Heavy monsoon rains in Thailand have led to the worst flooding the country has seen in the past fifty years. The natural disaster is already having a significant impact on hard disk drive pricing in Canada.

Prices of some hard drives in this country have almost doubled in recent weeks while the price of computers are also expected to rise as PC manufacturers have to start building computers with more expensive drives.

According to a new International Data Corporation (IDC) report, operations have been disrupted at more than a dozen hard disk drive (HDD) factories and damage to the HDD industry is extensive.

In the first half of this year, Thailand accounted for 40-45% of worldwide HDD production. At the beginning of this month, nearly half of this capacity was directly impacted by the flooding. In addition to assembly and component facilities being inundated with water, the industry faces work stoppages due to poor access and power outages.

Western Digital Corp. has extensive operations in Thailand and appears to be the worst affected of the HDD manufacturers. Seagate facilities have not been affected by flooding but the company is still affected due to the fact that some of the parts used in hard drive production are also manufactured in Thailand.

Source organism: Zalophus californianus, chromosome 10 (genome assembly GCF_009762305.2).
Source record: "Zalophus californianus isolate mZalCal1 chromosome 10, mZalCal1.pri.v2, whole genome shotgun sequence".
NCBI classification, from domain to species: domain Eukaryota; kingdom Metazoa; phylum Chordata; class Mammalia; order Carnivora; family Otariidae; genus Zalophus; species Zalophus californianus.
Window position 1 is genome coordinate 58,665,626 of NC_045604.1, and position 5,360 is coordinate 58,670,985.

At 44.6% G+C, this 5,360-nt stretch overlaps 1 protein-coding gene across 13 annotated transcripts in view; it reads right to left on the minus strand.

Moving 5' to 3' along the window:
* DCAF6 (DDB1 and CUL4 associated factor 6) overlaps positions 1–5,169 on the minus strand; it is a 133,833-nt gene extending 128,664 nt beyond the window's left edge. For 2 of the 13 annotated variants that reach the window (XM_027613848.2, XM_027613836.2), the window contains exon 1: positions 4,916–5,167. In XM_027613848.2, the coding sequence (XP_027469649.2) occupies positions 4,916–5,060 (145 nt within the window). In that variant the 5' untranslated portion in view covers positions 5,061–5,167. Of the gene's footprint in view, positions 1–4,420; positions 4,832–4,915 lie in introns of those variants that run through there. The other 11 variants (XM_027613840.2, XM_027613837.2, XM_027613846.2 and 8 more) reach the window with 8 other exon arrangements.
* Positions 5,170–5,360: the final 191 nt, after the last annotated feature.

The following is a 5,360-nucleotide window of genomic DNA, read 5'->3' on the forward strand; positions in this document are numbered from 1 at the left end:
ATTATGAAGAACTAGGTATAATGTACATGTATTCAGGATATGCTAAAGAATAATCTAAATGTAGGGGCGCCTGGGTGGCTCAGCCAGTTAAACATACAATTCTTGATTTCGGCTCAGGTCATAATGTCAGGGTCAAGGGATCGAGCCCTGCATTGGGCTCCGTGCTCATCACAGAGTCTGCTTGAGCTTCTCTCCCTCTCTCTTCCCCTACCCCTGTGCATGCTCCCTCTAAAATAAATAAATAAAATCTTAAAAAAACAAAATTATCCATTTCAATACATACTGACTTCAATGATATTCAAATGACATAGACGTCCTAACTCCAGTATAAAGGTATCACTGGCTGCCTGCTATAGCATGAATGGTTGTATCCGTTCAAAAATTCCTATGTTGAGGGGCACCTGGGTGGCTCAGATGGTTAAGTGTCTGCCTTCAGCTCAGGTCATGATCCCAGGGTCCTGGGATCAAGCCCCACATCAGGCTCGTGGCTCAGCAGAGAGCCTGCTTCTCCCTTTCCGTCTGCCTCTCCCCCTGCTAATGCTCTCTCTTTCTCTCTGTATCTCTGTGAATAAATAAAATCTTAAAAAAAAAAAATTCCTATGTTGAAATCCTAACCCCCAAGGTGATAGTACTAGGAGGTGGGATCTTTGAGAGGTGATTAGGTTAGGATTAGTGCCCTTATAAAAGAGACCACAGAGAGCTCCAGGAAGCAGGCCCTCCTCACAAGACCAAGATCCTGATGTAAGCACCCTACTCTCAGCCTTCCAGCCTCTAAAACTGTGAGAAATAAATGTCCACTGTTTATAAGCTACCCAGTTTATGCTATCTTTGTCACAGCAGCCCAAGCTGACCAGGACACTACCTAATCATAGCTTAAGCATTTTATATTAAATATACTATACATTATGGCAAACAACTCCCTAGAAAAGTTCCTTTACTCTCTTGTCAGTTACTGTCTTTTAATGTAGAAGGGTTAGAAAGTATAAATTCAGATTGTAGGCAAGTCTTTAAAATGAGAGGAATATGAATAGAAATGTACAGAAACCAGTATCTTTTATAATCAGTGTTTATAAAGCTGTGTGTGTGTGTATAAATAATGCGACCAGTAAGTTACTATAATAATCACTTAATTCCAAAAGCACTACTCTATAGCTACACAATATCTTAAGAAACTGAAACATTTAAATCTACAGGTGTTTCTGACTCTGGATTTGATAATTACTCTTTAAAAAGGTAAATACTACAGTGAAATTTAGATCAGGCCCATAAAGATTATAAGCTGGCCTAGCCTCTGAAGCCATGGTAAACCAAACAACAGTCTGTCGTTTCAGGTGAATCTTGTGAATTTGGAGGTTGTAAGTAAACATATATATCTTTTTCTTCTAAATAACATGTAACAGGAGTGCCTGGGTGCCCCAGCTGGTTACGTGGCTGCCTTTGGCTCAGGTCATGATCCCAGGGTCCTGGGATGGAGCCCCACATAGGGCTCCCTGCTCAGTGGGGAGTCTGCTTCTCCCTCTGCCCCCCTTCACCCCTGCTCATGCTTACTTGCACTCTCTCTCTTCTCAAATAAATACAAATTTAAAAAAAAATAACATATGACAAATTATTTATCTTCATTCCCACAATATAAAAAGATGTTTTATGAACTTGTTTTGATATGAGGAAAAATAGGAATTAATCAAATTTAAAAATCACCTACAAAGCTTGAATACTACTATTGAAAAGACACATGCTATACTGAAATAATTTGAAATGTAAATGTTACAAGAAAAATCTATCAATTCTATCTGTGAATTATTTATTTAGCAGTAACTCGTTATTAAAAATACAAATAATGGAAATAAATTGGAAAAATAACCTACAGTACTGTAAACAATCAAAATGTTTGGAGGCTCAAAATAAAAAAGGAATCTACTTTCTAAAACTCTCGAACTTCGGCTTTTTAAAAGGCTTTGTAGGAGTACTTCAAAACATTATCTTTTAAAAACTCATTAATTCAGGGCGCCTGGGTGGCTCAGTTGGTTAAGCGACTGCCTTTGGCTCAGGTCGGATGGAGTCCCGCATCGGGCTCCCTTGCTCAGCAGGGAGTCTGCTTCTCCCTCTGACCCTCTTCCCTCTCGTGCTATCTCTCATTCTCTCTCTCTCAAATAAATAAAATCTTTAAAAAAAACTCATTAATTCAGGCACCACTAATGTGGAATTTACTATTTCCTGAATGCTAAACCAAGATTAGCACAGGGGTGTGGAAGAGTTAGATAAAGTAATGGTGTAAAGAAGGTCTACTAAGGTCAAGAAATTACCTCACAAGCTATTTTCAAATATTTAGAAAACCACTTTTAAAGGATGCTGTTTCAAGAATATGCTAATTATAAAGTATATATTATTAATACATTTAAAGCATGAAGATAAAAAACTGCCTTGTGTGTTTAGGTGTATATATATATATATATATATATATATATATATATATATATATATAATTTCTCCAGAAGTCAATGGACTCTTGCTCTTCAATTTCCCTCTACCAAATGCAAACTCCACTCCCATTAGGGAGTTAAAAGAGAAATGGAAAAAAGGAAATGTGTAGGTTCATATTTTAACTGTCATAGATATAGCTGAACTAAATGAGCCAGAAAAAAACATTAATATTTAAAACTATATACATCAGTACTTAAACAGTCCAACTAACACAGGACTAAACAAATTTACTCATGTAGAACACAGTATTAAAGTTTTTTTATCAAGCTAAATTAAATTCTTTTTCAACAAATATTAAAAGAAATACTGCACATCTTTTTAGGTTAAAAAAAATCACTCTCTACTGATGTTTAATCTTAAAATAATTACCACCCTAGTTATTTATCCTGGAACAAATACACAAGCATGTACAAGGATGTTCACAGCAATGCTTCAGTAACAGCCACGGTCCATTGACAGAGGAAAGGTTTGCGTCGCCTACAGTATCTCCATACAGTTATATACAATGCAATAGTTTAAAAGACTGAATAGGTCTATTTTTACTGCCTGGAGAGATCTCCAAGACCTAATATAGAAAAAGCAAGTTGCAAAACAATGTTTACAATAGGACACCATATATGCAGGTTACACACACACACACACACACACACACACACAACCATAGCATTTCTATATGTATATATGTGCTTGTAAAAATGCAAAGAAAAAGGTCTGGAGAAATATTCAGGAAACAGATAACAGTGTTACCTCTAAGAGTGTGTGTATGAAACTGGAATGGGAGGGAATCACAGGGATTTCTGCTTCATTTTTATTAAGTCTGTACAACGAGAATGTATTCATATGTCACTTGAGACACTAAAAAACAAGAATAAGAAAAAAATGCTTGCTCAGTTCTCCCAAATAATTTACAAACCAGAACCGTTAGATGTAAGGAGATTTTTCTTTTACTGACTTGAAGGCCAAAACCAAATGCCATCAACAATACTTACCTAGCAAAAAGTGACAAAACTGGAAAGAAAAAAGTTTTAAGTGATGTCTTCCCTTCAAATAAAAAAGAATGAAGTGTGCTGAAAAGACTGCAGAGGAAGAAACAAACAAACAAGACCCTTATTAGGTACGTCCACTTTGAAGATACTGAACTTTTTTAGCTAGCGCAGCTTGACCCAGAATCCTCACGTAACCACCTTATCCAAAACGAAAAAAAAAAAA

IDC says the full extent of the damage to HDD industry factories will not be known until the floodwaters recede but it expects shortages will continue well into the first quarter of 2012. The result is HDD prices are expected to remain high until the second half of next year.

In addition, the researchers says total computer shipments could be down by more than 20% in the first quarter of next year as manufacturers struggle to get enough drives.

"The HDD shortage will affect smaller PC vendors and lower priced products most, including mininotebooks (aka netbooks), emerging markets and entry-level consumer PCs. However, even the largest vendors are expected to face HDD shortages, particularly for portable PCs where the market is more consolidated," added Loren Loverde, program vice president, IDC Worldwide Consumer Device Trackers.

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